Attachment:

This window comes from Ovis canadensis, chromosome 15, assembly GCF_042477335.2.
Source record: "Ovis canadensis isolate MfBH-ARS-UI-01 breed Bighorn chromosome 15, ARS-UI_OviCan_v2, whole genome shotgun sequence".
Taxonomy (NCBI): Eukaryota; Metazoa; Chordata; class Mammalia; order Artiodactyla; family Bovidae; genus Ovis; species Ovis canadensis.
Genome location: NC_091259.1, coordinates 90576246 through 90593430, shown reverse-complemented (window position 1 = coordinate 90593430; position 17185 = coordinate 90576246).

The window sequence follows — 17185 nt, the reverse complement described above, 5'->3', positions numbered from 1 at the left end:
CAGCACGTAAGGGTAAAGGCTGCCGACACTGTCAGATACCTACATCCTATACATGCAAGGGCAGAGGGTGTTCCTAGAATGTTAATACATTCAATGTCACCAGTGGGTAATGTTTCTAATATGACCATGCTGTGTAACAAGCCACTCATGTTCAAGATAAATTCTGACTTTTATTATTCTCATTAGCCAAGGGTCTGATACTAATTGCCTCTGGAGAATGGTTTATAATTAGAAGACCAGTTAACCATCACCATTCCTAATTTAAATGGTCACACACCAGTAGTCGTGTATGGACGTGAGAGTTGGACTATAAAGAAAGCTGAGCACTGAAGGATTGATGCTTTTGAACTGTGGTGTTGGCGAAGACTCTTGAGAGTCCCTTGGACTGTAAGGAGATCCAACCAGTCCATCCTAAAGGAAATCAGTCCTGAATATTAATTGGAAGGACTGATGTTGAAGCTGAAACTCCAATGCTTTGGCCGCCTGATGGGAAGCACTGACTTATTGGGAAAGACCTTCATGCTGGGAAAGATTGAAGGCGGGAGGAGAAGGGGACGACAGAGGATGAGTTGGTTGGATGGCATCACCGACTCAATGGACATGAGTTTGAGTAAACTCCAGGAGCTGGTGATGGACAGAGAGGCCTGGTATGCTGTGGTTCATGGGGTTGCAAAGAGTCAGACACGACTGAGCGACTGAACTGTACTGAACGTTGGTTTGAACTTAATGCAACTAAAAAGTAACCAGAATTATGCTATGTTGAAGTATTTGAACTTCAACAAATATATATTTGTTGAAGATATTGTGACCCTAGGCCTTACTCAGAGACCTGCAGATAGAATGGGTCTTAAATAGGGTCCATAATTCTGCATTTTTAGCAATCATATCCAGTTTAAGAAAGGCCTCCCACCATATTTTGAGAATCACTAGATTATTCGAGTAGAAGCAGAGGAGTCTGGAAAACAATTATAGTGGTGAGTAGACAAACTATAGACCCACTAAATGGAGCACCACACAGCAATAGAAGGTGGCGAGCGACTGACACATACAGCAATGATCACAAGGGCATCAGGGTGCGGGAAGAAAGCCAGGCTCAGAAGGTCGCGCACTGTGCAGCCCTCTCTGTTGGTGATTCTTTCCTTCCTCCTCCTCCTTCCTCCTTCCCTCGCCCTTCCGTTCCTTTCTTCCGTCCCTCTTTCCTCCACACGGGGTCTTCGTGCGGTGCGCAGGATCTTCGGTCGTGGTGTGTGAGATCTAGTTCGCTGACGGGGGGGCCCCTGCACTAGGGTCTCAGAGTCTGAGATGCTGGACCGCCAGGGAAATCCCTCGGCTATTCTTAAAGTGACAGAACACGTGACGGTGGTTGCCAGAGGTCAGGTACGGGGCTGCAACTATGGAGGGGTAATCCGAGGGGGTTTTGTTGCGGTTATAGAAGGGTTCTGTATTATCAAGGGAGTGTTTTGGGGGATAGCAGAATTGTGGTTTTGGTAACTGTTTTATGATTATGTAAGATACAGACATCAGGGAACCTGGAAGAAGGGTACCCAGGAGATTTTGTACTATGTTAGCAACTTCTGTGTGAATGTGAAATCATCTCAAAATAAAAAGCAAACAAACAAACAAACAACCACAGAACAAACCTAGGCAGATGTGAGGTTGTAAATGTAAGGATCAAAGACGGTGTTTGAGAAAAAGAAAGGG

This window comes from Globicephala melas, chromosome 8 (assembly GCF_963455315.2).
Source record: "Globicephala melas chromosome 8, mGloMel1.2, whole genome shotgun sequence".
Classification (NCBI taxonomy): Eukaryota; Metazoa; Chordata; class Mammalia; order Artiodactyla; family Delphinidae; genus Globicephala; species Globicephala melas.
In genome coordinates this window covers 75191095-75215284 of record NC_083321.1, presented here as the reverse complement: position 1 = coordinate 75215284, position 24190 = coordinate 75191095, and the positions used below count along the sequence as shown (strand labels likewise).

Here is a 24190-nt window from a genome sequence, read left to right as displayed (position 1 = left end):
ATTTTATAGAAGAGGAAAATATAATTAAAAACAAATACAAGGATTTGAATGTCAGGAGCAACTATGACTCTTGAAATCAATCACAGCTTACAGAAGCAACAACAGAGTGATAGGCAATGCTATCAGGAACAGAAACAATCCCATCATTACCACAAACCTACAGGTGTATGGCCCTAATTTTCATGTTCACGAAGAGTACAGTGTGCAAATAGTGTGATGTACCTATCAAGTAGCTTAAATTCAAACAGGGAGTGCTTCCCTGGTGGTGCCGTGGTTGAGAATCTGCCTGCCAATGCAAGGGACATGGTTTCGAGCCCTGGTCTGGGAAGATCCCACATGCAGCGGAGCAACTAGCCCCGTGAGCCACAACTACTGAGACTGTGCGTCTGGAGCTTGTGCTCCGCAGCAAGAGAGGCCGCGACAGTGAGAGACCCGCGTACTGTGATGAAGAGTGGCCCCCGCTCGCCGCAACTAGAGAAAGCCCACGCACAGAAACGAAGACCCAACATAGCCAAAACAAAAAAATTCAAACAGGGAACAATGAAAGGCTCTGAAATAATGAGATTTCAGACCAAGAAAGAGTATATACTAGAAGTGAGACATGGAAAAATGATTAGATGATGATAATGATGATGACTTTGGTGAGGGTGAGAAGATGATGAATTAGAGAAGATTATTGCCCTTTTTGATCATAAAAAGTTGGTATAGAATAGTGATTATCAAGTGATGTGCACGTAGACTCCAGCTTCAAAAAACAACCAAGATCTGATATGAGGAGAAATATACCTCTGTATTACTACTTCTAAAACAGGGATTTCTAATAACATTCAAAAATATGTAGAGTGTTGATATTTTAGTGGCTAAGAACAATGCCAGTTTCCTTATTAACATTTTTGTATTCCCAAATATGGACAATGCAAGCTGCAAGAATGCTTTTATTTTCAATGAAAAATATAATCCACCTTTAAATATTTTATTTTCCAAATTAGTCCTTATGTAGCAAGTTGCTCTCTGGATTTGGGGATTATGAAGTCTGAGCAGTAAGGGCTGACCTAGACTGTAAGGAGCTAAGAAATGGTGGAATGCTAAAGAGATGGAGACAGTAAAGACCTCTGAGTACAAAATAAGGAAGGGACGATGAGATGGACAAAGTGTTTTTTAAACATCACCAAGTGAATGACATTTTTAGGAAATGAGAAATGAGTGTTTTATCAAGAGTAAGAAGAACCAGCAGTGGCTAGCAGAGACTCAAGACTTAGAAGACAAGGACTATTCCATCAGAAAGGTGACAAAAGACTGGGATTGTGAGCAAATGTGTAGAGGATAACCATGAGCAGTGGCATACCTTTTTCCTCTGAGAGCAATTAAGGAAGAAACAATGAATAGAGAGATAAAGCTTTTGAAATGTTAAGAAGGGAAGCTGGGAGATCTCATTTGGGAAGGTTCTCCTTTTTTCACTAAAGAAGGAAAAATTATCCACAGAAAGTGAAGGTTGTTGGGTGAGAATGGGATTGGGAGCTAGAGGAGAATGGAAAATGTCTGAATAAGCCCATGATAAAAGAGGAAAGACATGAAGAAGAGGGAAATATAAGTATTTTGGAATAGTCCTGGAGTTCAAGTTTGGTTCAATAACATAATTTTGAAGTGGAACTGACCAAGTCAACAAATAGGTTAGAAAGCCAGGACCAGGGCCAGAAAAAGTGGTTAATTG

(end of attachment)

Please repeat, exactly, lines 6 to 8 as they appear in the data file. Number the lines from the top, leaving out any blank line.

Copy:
CAGCACGTAAGGGTAAAGGCTGCCGACACTGTCAGATACCTACATCCTATACATGCAAGGGCAGAGGGTGTTCCTAGAATGTTAATACATTCAATGTCACCAGTGGGTAATGTTTCTAATATGACCATGCTGTGTAACAAGCCACTCATGTTCAAGATAAATTCTGACTTTTATTATTCTCATTAGCCAAGGGTCTGATACTAATTGCCTCTGGAGAATGGTTTATAATTAGAAGACCAGTTAACCATCACCATTCCTAATTTAAATGGTCACACACCAGTAGTCGTGTATGGACGTGAGAGTTGGACTATAAAGAAAGCTGAGCACTGAAGGATTGATGCTTTTGAACTGTGGTGTTGGCGAAGACTCTTGAGAGTCCCTTGGACTGTAAGGAGATCCAACCAGTCCATCCTAAAGGAAATCAGTCCTGAATATTAATTGGAAGGACTGATGTTGAAGCTGAAACTCCAATGCTTTGGCCGCCTGATGGGAAGCACTGACTTATTGGGAAAGACCTTCATGCTGGGAAAGATTGAAGGCGGGAGGAGAAGGGGACGACAGAGGATGAGTTGGTTGGATGGCATCACCGACTCAATGGACATGAGTTTGAGTAAACTCCAGGAGCTGGTGATGGACAGAGAGGCCTGGTATGCTGTGGTTCATGGGGTTGCAAAGAGTCAGACACGACTGAGCGACTGAACTGTACTGAACGTTGGTTTGAACTTAATGCAACTAAAAAGTAACCAGAATTATGCTATGTTGAAGTATTTGAACTTCAACAAATATATATTTGTTGAAGATATTGTGACCCTAGGCCTTACTCAGAGACCTGCAGATAGAATGGGTCTTAAATAGGGTCCATAATTCTGCATTTTTAGCAATCATATCCAGTTTAAGAAAGGCCTCCCACCATATTTTGAGAATCACTAGATTATTCGAGTAGAAGCAGAGGAGTCTGGAAAACAATTATAGTGGTGAGTAGACAAACTATAGACCCACTAAATGGAGCACCACACAGCAATAGAAGGTGGCGAGCGACTGACACATACAGCAATGATCACAAGGGCATCAGGGTGCGGGAAGAAAGCCAGGCTCAGAAGGTCGCGCACTGTGCAGCCCTCTCTGTTGGTGATTCTTTCCTTCCTCCTCCTCCTTCCTCCTTCCCTCGCCCTTCCGTTCCTTTCTTCCGTCCCTCTTTCCTCCACACGGGGTCTTCGTGCGGTGCGCAGGATCTTCGGTCGTGGTGTGTGAGATCTAGTTCGCTGACGGGGGGGCCCCTGCACTAGGGTCTCAGAGTCTGAGATGCTGGACCGCCAGGGAAATCCCTCGGCTATTCTTAAAGTGACAGAACACGTGACGGTGGTTGCCAGAGGTCAGGTACGGGGCTGCAACTATGGAGGGGTAATCCGAGGGGGTTTTGTTGCGGTTATAGAAGGGTTCTGTATTATCAAGGGAGTGTTTTGGGGGATAGCAGAATTGTGGTTTTGGTAACTGTTTTATGATTATGTAAGATACAGACATCAGGGAACCTGGAAGAAGGGTACCCAGGAGATTTTGTACTATGTTAGCAACTTCTGTGTGAATGTGAAATCATCTCAAAATAAAAAGCAAACAAACAAACAAACAACCACAGAACAAACCTAGGCAGATGTGAGGTTGTAAATGTAAGGATCAAAGACGGTGTTTGAGAAAAAGAAAGGG

This window comes from Globicephala melas, chromosome 8 (assembly GCF_963455315.2).
Source record: "Globicephala melas chromosome 8, mGloMel1.2, whole genome shotgun sequence".